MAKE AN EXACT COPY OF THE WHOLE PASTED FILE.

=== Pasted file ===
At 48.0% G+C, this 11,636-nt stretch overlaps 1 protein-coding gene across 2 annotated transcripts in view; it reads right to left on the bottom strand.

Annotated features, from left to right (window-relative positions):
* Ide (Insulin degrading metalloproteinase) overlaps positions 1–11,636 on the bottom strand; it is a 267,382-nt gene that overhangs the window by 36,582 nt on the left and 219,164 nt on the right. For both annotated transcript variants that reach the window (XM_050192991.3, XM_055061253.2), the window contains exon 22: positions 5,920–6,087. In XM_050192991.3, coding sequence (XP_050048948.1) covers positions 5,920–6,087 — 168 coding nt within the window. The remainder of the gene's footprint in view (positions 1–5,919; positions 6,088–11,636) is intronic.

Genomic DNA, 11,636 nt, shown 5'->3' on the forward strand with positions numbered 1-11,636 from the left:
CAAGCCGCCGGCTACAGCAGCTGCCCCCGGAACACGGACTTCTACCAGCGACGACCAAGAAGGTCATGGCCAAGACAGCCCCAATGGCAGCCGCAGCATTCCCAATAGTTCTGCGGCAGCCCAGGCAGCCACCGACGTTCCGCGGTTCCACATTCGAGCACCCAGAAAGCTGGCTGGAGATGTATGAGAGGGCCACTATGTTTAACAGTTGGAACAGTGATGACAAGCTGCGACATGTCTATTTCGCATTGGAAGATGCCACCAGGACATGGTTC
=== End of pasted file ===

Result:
At 48.0% G+C, this 11,636-nt stretch overlaps 1 protein-coding gene across 2 annotated transcripts in view; it reads right to left on the bottom strand.

Annotated features, from left to right (window-relative positions):
* Ide (Insulin degrading metalloproteinase) overlaps positions 1–11,636 on the bottom strand; it is a 267,382-nt gene that overhangs the window by 36,582 nt on the left and 219,164 nt on the right. For both annotated transcript variants that reach the window (XM_050192991.3, XM_055061253.2), the window contains exon 22: positions 5,920–6,087. In XM_050192991.3, coding sequence (XP_050048948.1) covers positions 5,920–6,087 — 168 coding nt within the window. The remainder of the gene's footprint in view (positions 1–5,919; positions 6,088–11,636) is intronic.

Genomic DNA, 11,636 nt, shown 5'->3' on the forward strand with positions numbered 1-11,636 from the left:
CAAGCCGCCGGCTACAGCAGCTGCCCCCGGAACACGGACTTCTACCAGCGACGACCAAGAAGGTCATGGCCAAGACAGCCCCAATGGCAGCCGCAGCATTCCCAATAGTTCTGCGGCAGCCCAGGCAGCCACCGACGTTCCGCGGTTCCACATTCGAGCACCCAGAAAGCTGGCTGGAGATGTATGAGAGGGCCACTATGTTTAACAGTTGGAACAGTGATGACAAGCTGCGACATGTCTATTTCGCATTGGAAGATGCCACCAGGACATGGTTC